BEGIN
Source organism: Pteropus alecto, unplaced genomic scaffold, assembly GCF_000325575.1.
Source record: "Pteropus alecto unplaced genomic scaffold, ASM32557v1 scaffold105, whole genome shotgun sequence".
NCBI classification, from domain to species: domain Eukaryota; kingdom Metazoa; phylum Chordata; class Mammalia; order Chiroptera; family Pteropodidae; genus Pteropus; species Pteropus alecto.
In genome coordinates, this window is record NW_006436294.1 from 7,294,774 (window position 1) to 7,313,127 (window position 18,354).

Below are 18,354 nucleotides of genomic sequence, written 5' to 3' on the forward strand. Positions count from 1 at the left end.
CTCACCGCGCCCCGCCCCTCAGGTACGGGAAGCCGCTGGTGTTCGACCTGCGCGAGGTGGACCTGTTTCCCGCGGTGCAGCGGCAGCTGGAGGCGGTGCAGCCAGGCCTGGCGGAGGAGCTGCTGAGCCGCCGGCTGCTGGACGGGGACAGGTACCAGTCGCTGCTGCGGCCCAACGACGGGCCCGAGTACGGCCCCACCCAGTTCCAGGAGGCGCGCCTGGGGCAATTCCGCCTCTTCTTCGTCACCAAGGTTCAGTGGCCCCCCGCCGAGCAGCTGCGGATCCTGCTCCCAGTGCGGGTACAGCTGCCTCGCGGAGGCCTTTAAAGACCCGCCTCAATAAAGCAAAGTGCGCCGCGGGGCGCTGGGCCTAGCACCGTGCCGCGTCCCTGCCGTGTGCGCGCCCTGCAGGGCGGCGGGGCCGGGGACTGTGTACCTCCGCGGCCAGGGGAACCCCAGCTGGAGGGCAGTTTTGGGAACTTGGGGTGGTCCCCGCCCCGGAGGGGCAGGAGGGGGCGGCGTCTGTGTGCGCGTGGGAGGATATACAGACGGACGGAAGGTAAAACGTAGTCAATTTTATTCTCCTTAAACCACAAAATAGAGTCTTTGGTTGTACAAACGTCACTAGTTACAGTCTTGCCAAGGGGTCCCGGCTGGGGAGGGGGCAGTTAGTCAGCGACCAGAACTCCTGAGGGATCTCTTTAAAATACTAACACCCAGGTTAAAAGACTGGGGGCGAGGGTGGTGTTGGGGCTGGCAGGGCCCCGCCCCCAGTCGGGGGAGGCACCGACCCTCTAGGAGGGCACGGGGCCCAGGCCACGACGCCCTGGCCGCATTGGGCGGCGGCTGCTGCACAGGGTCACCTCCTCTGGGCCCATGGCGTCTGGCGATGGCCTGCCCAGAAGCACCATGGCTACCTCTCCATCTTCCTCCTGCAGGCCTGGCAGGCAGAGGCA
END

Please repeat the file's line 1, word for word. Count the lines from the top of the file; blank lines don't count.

Source organism: Pteropus alecto, unplaced genomic scaffold, assembly GCF_000325575.1.